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Summer 1984

Dot Ridings to Speak at Council
Water Water Everywhere, Is it Safe to Drink? (Linda Lai Hipp)
Education at Koolau: Can We Do Better? (Marty McGurk)
O Where O Where Does the Money Go!!? (Carol Whitesell)
Peter's Principles (Peter Herman)
What is Council?
League Joins HCSCH
What Happened at the Legislature (Marion Saunders)
Have You Analyzed Your Reapportionment Plan Today?? (Anne Lee)
ERA Lives!
Comparable Worth or How Much Is Your Job Worth?

O Where O Where Does the Money Go!!?

One of the major tasks facing delegates to the 1984 State Council will be the adoption of the 1984-85 State League Budget. A budget is a plan which directs the use of resources and the priorities for such spending. (The charts below broadly illustrate how the State League's income is derived and what the priorities are for expending these funds in the coming year.) The proposed budget, currently being reviewed by local League boards, was prepared by a Budget committee chaired by Anna Hoover. The State Board approved the budget at its March 1984 meeting.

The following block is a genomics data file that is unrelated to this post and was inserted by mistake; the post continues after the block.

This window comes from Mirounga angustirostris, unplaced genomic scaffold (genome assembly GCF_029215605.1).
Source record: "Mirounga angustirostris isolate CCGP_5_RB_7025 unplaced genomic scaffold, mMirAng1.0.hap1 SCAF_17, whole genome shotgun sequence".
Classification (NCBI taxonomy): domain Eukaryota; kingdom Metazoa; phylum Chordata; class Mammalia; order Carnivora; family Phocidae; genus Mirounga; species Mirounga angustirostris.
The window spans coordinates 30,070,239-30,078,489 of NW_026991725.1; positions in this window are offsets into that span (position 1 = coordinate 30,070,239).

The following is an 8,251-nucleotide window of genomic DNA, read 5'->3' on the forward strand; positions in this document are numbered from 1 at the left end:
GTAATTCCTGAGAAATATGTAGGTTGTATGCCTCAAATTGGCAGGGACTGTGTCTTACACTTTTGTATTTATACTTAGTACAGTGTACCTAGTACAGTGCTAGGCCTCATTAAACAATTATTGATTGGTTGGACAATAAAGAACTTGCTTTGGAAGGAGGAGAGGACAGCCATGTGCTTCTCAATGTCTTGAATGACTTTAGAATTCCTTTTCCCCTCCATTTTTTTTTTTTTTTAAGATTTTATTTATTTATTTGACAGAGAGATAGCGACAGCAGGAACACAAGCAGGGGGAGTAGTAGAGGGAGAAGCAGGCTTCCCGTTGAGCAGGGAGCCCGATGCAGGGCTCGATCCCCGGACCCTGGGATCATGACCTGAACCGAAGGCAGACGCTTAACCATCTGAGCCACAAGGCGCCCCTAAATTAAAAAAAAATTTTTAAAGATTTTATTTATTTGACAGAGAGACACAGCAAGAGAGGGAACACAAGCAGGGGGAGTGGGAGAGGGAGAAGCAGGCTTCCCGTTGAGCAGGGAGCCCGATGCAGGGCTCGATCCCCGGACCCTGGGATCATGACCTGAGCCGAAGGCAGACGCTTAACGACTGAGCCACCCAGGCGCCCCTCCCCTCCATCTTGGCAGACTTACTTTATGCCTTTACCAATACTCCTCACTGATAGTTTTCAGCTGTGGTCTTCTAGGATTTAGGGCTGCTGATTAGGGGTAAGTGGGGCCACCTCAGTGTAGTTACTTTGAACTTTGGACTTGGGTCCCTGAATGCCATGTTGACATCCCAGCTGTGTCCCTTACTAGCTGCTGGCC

Where the Money Comes From

The projected total budget for 1984-85 is $8,150, almost equivalent to the preceding year. Over 40 percent of this total will come from local League pledges supporting the State League. This also includes member-at-large dues from Maui, where no local league exists as yet.

Another 20 percent, or $1,600, is projected to be raised by the corporate finance drive, a joint effort with the Honolulu League.

Playing an increasingly significant part in the League's budget is earned income from ABC News elections reporting and the League's contract with the Bureau of National Affairs. These incomes account for $1900, or 26 percent, of the total proposed budget.

Where the Money is Spent

The two major responsibilities of a State League are to fund services and support for local League development, and to direct State programs and voter service activities. Development, which accounts for nearly half of the expenditures, includes assistance to local Leagues in membership, leadership and financial development, field service travel to Neighbor Islands, and public relations. About 38 percent of development expenditures cover State Convention expenses.

Another expenditure, Voter Services, accounts for only nine percent of spending. This expenditure appears small, especially in an election year. However, there are several reasons for this: voter service plans are still to be drawn and voter service projects can be paid for using tax deductible (Education Fund) money rather than operating funds.

State programs account for 29 percent of total spending. In this area, priority is given to government (initiative, elections, reapportionment, sunshine law, etc.), juvenile justice and human resources.

Carol Whitesell

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